What are the most popular encryption algorithms

Cryptography for the average consumer


Anyone who has ever used a personal computer and the Internet is said to have heard of logins and passwords. The carefree days of the earlier PCs are irrevocably over. Passwords are needed almost everywhere these days - on websites, in forums, chats, email programs, and news feeds - and this list can take forever. Take, for example, credit card numbers, PIN codes, SVN, bank account numbers and other information. In order to remember all of this, you need an extraordinary memory. Otherwise you would have to write it down somewhere. Where, then? On a napkin? On a scrap of paper? On the last page of your monthly report? But what do you do if you have to write down several numbers at the same time, such as social security or bank account numbers. You need to protect this data or it can be easily stolen. Obviously, you need a way to encrypt your data so that even if it got their hands, it might not be able to be decrypted by a hacker or scammer.

All right, so you broke an encryption program. But modern, simple encryption methods mean nothing for today's computer thieves, who are often much better informed about all data protection tricks and finesse than an average IT specialist. In order for the encryption to remain as efficient as possible, you must always use complex passwords (i.e. passwords that consist of several letters, characters and numbers) and crack-proof encryption algorithms (i.e. algorithms for which you should look for a suitable key for several hundred years).

This is exactly what cryptography was developed for - it helps "good guys" to protect their secrets from "bad guys". But there are nowhere near as many crack-proof encryption algorithms - Blowfish, Rijndael (the new AES), Twofish, Serpent and a few others. These encryption methods are also used in the US Department of Defense to protect confidential data. And these guys know how to protect their secrets.


The following password requirements apply (originally developed by military security experts):

the password should consist of at least 8 characters;

It should NOT contain any meaningful words such as first or family names or place names, etc.;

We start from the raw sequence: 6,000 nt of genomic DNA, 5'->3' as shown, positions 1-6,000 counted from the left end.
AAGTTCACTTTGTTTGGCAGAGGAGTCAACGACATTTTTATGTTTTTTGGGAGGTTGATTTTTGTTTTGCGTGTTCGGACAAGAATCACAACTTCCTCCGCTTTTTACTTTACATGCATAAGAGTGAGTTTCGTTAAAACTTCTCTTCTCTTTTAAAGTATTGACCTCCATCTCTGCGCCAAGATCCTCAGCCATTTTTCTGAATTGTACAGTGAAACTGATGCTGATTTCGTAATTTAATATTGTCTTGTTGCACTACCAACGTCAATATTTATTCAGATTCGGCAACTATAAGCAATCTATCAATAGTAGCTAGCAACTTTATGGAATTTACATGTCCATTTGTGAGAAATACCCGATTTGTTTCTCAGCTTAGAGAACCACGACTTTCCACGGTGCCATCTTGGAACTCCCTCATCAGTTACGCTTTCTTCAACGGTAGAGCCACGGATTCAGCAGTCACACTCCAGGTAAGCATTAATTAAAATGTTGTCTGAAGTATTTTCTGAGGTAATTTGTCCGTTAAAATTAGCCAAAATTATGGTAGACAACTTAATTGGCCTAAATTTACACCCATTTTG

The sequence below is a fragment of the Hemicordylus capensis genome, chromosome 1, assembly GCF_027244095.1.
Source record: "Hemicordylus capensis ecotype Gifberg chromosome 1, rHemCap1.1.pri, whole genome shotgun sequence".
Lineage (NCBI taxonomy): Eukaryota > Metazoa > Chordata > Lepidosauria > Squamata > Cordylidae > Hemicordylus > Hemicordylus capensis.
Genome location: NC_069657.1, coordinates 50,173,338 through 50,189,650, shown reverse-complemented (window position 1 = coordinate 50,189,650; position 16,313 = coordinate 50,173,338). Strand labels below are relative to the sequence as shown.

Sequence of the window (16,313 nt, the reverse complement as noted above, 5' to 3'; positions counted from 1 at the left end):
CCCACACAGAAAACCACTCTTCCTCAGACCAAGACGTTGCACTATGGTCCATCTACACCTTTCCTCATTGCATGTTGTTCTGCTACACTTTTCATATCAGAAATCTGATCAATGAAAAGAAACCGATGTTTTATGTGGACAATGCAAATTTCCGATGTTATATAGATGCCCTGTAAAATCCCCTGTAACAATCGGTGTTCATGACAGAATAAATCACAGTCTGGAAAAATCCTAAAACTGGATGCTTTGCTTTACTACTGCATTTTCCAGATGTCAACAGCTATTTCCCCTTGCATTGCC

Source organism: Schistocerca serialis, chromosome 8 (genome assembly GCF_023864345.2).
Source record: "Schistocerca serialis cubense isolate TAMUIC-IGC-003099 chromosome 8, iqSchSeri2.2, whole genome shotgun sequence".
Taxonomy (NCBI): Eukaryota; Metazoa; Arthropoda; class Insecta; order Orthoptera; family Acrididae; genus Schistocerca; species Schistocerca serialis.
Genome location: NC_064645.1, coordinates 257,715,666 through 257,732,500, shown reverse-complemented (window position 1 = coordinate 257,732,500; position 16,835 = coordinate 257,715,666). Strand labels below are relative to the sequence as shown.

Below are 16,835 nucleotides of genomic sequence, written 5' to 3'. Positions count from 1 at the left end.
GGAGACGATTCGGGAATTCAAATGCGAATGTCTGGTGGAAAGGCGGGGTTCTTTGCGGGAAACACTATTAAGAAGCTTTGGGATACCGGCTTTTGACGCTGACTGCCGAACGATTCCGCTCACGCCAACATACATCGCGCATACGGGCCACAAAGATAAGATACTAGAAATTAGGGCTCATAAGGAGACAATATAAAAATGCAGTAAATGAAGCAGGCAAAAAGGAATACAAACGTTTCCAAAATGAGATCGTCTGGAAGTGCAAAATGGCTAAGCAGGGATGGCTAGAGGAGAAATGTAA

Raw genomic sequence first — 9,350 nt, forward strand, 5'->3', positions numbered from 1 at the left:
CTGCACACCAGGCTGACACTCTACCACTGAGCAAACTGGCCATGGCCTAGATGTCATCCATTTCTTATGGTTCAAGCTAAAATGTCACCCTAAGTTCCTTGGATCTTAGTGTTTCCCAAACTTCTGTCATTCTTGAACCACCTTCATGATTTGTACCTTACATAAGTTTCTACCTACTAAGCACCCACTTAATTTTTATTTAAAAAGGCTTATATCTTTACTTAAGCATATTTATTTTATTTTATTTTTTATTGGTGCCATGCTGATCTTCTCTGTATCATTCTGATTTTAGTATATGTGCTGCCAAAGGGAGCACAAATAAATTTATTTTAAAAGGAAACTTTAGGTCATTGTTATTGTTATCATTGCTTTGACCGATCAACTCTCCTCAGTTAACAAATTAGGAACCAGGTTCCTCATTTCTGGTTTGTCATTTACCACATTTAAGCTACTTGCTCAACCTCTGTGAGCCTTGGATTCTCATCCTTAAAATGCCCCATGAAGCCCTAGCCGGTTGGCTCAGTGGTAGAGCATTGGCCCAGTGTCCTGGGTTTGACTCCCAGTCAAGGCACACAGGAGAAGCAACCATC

If possible, it should consist of numbers, upper and lower case letters and special characters.


What do you need that for? The code breakers use two types of attacks 99% of the time - dictionary attacks and brute force methods. Since there are around 500,000 words in total in each language, trying out all possible passwords that contain a word would take less than a day. Brute force is a method of attack in which a program generates random passwords from characters and numbers. If your password contains 8 characters, including letters AND numbers, it would take several hundred years to try and figure out your password.

To help you generate crack-proof passwords, special programs, the so-called generators of complex passwords, have been developed.

Cryptology is a science that deals with codes and passwords. Cryptology can be divided into two further research areas: cryptography and cryptanalysis. The first researches different data protection practices, the second "hacks" them. What's harder is hard to say. Most experts say that a good cryptanalyst who knows how to hack and crack the code can also "break" new stable (i.e. crack-proof) algorithms under certain circumstances.

Since the main goal of cryptography is to protect confidential data, it is mainly concerned with four different areas of security - data protection, integrity and authentication, and control of the interaction between different elements of the data exchange. In simple terms, encryption is simply converting the data into an "illegible" form. This is the primary data protection processor - protecting your secrets from strangers.

Cryptography is by far the most efficient data protection method. It was invented a thousand years ago, but has undergone rapid development thanks to new mathematical methods, especially in the last 50 years.

Since the 1950s, cryptographic methods have been used more and more in electronics. This means that EDP devices (computers) were used to generate and analyze encryption algorithms and data protection systems. The "electronic memory" for its part led to the invention of the block code when data was encrypted or decrypted block by block. Since 1970, cryptography has been actively pursued not only by the military but also by private companies. As a result, the first 64-bit standard (DES) appeared in 1978. This process continued and today almost all developed countries have their own encryption standards.